Tuesday, September 28, 2010


I've had very little chance to watch our Blue team play in games this year, aside from Coach Lee's highlight clip on YouTube a couple of weeks ago.

Last night I began converting the Blue team's DVD (thanks Dave Brown!) from their second game, and am uploading it to our protected site today. It should finish out sometime this afternoon. Click the 2010 Videos link over on the right side of this page to see what we've shot and uploaded this season. The Blue team's game Saturday was against Paola, and I was able to convert all but Paola's last two plays - a halfback pass incompletion, and another halfback pass for a short completion and tackle by Zach O.

Let me give you my quick impresssion - what a difference one year makes!

We knew that the Blue team had some good talent from last year in players like Eddie and Grant, and we knew that we had some brand new kids like Tommy, Dante, Julian, & Jack M. that looked ready to help right away. We also blended in a couple of kids with two years experience in another program, Shawn and Jacob H, and they've been very consistent performers for a relatively inexperienced team.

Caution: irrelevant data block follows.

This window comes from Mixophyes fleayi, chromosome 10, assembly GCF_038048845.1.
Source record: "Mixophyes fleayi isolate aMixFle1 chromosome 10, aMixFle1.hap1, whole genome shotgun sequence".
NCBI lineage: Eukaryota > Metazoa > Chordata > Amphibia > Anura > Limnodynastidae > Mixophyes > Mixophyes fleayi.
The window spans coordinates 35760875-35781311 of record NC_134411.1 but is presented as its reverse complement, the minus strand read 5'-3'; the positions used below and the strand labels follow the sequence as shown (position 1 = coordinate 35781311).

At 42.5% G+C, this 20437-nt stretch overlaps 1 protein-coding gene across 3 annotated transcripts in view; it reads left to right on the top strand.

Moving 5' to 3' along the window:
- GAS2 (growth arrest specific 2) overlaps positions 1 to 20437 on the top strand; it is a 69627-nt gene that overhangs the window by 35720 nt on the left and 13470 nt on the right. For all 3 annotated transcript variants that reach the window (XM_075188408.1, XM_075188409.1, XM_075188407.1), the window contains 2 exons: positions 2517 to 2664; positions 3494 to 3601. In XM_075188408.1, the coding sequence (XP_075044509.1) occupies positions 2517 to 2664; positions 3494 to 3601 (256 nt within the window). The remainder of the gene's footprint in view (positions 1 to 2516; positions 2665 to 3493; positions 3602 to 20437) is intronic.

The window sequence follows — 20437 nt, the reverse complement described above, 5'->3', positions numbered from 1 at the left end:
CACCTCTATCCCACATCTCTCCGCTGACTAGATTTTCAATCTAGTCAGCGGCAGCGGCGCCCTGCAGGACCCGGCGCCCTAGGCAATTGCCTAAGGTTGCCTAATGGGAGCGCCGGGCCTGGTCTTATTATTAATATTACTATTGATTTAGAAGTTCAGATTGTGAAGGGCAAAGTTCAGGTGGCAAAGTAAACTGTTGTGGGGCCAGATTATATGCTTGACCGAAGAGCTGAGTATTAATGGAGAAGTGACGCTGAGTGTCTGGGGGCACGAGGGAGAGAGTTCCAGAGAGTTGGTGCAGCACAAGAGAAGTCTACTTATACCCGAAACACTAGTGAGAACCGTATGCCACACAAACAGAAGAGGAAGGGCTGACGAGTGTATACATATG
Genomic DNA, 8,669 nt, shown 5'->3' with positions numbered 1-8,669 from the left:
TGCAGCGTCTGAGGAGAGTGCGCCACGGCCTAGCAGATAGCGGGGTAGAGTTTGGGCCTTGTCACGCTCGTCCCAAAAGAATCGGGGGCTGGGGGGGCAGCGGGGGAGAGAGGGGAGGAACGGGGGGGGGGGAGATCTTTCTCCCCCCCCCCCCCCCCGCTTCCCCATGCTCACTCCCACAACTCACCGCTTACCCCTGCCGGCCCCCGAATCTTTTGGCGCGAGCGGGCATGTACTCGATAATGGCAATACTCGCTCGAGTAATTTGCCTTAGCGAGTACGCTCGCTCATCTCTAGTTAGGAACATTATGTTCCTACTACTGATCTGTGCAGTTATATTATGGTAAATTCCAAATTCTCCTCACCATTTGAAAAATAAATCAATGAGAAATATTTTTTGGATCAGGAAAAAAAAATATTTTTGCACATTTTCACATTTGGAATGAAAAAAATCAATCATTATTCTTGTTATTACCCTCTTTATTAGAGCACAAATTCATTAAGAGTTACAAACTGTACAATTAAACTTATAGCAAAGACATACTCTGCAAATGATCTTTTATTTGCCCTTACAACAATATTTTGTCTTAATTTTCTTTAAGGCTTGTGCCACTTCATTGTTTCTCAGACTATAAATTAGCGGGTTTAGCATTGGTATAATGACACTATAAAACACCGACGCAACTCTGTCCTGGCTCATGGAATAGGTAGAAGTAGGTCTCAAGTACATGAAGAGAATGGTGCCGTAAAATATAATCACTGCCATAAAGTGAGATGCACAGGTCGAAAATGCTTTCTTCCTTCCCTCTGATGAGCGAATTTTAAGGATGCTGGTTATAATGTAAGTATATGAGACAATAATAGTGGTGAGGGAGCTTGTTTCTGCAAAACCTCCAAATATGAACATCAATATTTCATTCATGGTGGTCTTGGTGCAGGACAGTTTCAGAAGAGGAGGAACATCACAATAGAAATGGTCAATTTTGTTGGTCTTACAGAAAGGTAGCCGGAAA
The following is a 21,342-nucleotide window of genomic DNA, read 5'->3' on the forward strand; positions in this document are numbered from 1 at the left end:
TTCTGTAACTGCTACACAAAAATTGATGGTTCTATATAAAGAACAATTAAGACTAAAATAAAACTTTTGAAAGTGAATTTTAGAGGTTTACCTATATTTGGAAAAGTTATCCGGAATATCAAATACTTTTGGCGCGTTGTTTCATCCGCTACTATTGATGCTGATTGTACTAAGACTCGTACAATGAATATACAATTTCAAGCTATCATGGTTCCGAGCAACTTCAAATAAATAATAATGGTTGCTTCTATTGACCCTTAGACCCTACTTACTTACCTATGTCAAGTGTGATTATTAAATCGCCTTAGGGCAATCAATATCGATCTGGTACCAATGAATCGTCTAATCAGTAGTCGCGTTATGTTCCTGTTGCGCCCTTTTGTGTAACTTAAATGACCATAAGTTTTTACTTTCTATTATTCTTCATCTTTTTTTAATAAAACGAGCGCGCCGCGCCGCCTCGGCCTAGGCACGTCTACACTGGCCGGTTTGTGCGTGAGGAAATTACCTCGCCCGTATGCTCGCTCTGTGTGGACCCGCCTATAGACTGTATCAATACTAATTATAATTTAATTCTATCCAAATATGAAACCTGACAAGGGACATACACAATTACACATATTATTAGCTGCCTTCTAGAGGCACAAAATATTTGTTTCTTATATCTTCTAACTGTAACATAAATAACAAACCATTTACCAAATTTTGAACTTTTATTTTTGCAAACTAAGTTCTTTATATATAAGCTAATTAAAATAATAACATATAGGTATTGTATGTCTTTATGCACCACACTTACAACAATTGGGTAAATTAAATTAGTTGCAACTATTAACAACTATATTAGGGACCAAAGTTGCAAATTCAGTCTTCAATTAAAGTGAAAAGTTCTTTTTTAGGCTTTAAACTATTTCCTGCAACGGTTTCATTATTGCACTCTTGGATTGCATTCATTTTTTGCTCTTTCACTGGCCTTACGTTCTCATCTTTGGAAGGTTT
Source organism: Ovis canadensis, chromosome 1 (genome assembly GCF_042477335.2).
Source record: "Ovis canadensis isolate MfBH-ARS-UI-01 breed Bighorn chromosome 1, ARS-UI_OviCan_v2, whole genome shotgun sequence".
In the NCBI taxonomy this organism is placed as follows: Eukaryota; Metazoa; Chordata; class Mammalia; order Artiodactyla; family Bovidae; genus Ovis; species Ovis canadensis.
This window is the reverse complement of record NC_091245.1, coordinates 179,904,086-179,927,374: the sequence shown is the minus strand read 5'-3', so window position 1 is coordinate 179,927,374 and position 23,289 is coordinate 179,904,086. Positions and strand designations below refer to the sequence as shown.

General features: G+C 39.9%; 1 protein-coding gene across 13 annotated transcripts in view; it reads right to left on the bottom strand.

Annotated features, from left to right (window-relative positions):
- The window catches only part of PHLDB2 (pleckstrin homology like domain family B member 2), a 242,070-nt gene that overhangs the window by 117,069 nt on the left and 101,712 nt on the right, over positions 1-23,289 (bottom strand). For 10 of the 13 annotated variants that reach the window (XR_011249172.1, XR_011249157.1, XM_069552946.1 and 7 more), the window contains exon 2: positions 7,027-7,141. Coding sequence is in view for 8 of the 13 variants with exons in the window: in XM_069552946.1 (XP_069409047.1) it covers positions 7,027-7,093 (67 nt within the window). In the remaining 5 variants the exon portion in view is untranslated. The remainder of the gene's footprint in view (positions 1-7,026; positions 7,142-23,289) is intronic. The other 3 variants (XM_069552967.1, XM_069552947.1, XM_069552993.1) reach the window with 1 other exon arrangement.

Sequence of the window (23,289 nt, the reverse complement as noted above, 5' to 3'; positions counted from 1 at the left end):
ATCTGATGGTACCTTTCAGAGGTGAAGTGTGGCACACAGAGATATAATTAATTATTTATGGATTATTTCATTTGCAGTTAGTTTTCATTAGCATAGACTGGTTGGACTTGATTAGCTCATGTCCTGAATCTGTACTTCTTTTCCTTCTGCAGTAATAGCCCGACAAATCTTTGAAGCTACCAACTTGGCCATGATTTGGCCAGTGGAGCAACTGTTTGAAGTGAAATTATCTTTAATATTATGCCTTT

But do you recall an e-mail I sent to many of you about how excited I was for the second-year guys, and the progress that I thought they might make? Watching film of Jake, Zach, Colby, and Jarid was a real treat for me. Those guys are absolutely breaking out this season for the Blue team.  Michael B is another second year player - albeit this is his first year in the U.S. - and he has ramped way up from where he was this summer.